- Mullen Automotive (MULN) has done poorly since it started trading after its reverse merger.
- MULN stock seems like it should have a higher valuation, but the fundamentals and a short seller’s report suggest otherwise.
- Avoid Mullen shares until more information is available on this electric vehicle maker.
Mullen Automotive (NASDAQ:MULN) is a small company aiming to make a big splash in the electric vehicle (EV) market. MULN stock came to market via inauspicious beginnings. Unlike most EV firms, which used special purpose acquisition companies (SPACs) to go public, Mullen used a reverse merger to launch its stock onto the Nasdaq.
Historically, reverse mergers have a poor track record of performance compared to traditional initial public offerings (IPOs). And so far, MULN stock’s price performance has followed that historical trajectory.
What Is Mullen Automotive?
Mullen Automotive aims to take its place alongside large, diversified American automotive companies. Its roots date to 2014, when it started acquiring businesses such as EV maker Coda Automotive.
Along the way, Mullen picked up a manufacturing facility in Mississippi. The fusion of these things seemingly gave Mullen a pathway to the market for its own EVs over time.
On top of that, Mullen is also active in the battery space. It claims to have technology that allows for electric vehicles to have a 600 mile range. These batteries, Mullen says, also have minimal degradation over hundreds of charge and discharge cycles.
This, if true, would give Mullen a major competitive advantage over EV rivals such as Tesla (NASDAQ:TSLA), which use battery packs with weaker capabilities.
Why Isn’t MULN Stock Worth More?
At first glance, it might seem like Mullen should garner a high valuation in the market. The company has its manufacturing facility and an attractive prototype vehicle called the Five. It has plans for a cargo EV, plus there’s its much-touted next-generation battery technology.
Yet, add it all up and MULN stock is trading for just over $1 per share today. In market capitalization terms, Mullen Automotive is currently only going for $340 million. That’s seemingly pennies on the dollar compared to the value of what Mullen purports to be capable of producing.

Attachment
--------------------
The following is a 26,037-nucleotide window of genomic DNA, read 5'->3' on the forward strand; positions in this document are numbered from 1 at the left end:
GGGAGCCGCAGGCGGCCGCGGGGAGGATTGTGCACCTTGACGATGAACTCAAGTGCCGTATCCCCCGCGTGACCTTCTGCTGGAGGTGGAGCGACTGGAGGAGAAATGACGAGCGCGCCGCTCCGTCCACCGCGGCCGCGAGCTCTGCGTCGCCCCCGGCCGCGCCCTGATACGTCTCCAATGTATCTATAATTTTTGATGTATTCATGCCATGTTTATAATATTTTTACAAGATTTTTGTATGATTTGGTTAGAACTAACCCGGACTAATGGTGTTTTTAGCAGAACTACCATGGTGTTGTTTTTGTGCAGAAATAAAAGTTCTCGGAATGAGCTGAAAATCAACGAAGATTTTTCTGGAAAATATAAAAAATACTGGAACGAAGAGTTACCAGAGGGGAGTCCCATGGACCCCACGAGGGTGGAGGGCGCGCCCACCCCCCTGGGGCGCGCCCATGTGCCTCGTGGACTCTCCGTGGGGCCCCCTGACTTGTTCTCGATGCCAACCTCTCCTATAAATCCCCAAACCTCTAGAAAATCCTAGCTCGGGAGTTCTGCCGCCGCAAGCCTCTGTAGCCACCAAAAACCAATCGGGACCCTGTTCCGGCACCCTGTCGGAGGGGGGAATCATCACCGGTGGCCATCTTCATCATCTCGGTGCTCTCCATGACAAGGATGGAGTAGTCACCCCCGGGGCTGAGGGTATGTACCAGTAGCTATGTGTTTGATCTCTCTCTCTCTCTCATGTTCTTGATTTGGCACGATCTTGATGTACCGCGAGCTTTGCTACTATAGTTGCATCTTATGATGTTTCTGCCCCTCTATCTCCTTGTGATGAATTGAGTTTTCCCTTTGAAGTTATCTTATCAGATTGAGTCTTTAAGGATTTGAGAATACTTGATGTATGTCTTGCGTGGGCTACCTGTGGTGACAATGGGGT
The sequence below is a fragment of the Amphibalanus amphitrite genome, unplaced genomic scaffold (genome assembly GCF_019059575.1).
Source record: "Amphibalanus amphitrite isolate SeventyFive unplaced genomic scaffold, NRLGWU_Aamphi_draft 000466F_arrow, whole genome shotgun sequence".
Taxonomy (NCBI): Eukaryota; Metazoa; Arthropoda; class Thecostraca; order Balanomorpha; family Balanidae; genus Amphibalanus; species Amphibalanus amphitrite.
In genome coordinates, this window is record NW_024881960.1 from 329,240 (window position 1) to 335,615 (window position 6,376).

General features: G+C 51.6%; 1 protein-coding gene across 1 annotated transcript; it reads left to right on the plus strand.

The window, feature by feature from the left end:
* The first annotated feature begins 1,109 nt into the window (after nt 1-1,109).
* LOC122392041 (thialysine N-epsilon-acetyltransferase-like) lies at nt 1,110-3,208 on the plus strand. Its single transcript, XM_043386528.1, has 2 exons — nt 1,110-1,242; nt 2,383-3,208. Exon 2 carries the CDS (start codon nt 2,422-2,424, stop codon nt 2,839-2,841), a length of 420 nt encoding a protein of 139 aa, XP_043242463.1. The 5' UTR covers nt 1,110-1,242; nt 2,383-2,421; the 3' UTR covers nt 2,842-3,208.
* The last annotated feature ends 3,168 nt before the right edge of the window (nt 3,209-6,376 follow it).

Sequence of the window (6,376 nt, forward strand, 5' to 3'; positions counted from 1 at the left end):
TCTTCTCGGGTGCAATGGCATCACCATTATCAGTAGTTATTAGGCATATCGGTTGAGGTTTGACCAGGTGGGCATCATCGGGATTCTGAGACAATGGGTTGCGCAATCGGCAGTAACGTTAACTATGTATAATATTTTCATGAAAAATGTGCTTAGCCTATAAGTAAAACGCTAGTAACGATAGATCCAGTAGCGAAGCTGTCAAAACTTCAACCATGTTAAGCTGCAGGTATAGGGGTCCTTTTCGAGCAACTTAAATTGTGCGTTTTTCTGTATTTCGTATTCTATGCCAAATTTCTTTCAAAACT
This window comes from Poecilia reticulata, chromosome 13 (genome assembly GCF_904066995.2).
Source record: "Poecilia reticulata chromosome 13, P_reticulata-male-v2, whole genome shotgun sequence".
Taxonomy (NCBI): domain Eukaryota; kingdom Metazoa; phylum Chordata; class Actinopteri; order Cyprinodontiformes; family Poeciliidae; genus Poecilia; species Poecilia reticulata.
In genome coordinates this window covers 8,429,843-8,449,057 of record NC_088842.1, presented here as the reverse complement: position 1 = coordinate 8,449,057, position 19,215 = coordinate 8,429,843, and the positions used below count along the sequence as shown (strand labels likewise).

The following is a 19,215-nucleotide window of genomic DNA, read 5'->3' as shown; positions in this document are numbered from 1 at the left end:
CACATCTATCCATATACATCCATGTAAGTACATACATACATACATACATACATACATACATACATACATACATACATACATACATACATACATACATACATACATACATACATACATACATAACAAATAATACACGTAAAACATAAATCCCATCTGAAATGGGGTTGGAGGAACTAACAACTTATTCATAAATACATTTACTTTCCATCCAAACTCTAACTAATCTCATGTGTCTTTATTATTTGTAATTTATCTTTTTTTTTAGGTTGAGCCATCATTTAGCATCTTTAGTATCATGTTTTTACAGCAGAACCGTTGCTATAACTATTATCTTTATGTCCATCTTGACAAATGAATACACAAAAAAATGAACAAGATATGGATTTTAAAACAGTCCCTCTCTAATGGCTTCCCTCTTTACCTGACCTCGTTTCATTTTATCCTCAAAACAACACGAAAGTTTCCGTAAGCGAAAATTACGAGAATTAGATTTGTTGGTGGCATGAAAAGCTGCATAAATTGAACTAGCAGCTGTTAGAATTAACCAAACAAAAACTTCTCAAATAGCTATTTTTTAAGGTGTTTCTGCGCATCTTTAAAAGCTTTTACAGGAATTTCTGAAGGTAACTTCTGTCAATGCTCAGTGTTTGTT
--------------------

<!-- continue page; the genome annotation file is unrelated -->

As you might guess, the issue here is that traders are deeply skeptical of Mullen’s claims. The company, for example, spent just $3.6 million on research and development over the past 12 months. $3.6 million is not generally the sort of budget you’d expect from a company launching next-gen batteries and futuristic electric vehicles at the same time.
Additionally, as of March 31, Mullen had just $65 million in cash. It’s unlikely the company will be able to launch either its batteries or an EV with that sort of limited financial capacity.
Short Sellers Take Aim
These general concerns were cemented recently when well-known short-selling firm Hindenburg Research blasted Mullen, effectively saying the company was doomed from the get-go.
Hindenburg pointed out various instances where Mullen simply purchased technology from China and rebranded it as its own. For another thing, the short seller provided evidence that there is not much going on at Mullen’s manufacturing facility in Mississippi.
Among other assertions, Hindenburg claimed some of Mullen’s early vehicle orders were of dubious quality, and that photos of its manufacturing tools came from stock photo services.
For anyone that would quickly brush off the Hindenburg report, don’t forget it also exposed Nikola’s (NASDAQ:NKLA) infamous prototype vehicles. Hindenburg has been active in shining a light on questionable activity in the EV space for several years now, and any potential MULN stock owners should take this report seriously.
The MULN Stock Verdict
It’s simply impossible to own MULN stock at the moment. For one, we’ve already seen so many EV companies that dramatically overpromised and underdelivered in terms of their technology and manufacturing capabilities.
Two years ago, before companies like Nikola were exposed for their shortcomings, it might have been okay to take EV companies at face value. Now, however, investors must be much more demanding before investing their hard-earning capital.
Additionally, EV stocks as a sector have collapsed. There are companies that are far closer to becoming successful EV producers who have seen their shares fall considerably. In this environment, it makes little sense to bet on something as speculative as Mullen.
It would likely take billions of dollars to bring all of Mullen’s potential business ventures to fruition. In this environment, with so much skepticism and pessimism around, it’s hard to see how Mullen will be able to fund its future plans without painful dilution.
It’s clear EVs are in a major sector bust right now. That being the case, this isn’t the time to buy a weaker player in the field like MULN stock.
On the date of publication, Ian Bezek did not have (either directly or indirectly) any positions in the securities mentioned in this article. The opinions expressed in this article are those of the writer, subject to the InvestorPlace.com Publishing Guidelines.